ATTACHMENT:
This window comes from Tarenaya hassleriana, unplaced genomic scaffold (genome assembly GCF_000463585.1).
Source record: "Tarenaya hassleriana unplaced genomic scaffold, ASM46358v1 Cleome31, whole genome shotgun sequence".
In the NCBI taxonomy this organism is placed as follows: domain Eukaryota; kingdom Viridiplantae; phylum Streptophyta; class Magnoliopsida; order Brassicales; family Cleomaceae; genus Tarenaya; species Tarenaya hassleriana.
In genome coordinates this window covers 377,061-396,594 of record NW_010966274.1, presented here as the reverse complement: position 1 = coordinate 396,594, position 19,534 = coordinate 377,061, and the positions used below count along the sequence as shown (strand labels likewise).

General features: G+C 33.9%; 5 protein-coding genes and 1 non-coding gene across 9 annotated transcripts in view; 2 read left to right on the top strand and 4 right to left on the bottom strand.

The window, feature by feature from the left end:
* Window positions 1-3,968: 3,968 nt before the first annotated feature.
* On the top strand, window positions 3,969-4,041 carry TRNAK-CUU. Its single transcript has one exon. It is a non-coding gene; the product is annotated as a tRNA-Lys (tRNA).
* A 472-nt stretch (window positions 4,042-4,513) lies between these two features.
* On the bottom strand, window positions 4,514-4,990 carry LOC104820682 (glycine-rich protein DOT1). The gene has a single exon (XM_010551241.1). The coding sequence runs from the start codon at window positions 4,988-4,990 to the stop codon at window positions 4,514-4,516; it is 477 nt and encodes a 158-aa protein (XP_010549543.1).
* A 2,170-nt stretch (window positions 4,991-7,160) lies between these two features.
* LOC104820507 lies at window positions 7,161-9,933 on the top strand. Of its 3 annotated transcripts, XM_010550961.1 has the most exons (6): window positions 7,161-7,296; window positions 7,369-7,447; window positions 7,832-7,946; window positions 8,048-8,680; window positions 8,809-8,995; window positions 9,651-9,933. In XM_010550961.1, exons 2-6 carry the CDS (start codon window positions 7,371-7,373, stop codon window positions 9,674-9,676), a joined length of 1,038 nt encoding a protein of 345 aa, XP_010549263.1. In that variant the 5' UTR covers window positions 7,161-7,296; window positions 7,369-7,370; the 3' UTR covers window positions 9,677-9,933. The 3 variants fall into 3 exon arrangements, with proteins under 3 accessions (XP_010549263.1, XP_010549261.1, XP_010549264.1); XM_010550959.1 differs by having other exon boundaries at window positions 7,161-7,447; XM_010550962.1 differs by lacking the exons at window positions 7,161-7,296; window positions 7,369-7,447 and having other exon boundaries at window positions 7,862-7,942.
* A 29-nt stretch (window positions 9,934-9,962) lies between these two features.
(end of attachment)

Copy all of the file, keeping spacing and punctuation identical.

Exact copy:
This window comes from Tarenaya hassleriana, unplaced genomic scaffold (genome assembly GCF_000463585.1).
Source record: "Tarenaya hassleriana unplaced genomic scaffold, ASM46358v1 Cleome31, whole genome shotgun sequence".
In the NCBI taxonomy this organism is placed as follows: domain Eukaryota; kingdom Viridiplantae; phylum Streptophyta; class Magnoliopsida; order Brassicales; family Cleomaceae; genus Tarenaya; species Tarenaya hassleriana.
In genome coordinates this window covers 377,061-396,594 of record NW_010966274.1, presented here as the reverse complement: position 1 = coordinate 396,594, position 19,534 = coordinate 377,061, and the positions used below count along the sequence as shown (strand labels likewise).

General features: G+C 33.9%; 5 protein-coding genes and 1 non-coding gene across 9 annotated transcripts in view; 2 read left to right on the top strand and 4 right to left on the bottom strand.

The window, feature by feature from the left end:
* Window positions 1-3,968: 3,968 nt before the first annotated feature.
* On the top strand, window positions 3,969-4,041 carry TRNAK-CUU. Its single transcript has one exon. It is a non-coding gene; the product is annotated as a tRNA-Lys (tRNA).
* A 472-nt stretch (window positions 4,042-4,513) lies between these two features.
* On the bottom strand, window positions 4,514-4,990 carry LOC104820682 (glycine-rich protein DOT1). The gene has a single exon (XM_010551241.1). The coding sequence runs from the start codon at window positions 4,988-4,990 to the stop codon at window positions 4,514-4,516; it is 477 nt and encodes a 158-aa protein (XP_010549543.1).
* A 2,170-nt stretch (window positions 4,991-7,160) lies between these two features.
* LOC104820507 lies at window positions 7,161-9,933 on the top strand. Of its 3 annotated transcripts, XM_010550961.1 has the most exons (6): window positions 7,161-7,296; window positions 7,369-7,447; window positions 7,832-7,946; window positions 8,048-8,680; window positions 8,809-8,995; window positions 9,651-9,933. In XM_010550961.1, exons 2-6 carry the CDS (start codon window positions 7,371-7,373, stop codon window positions 9,674-9,676), a joined length of 1,038 nt encoding a protein of 345 aa, XP_010549263.1. In that variant the 5' UTR covers window positions 7,161-7,296; window positions 7,369-7,370; the 3' UTR covers window positions 9,677-9,933. The 3 variants fall into 3 exon arrangements, with proteins under 3 accessions (XP_010549263.1, XP_010549261.1, XP_010549264.1); XM_010550959.1 differs by having other exon boundaries at window positions 7,161-7,447; XM_010550962.1 differs by lacking the exons at window positions 7,161-7,296; window positions 7,369-7,447 and having other exon boundaries at window positions 7,862-7,942.
* A 29-nt stretch (window positions 9,934-9,962) lies between these two features.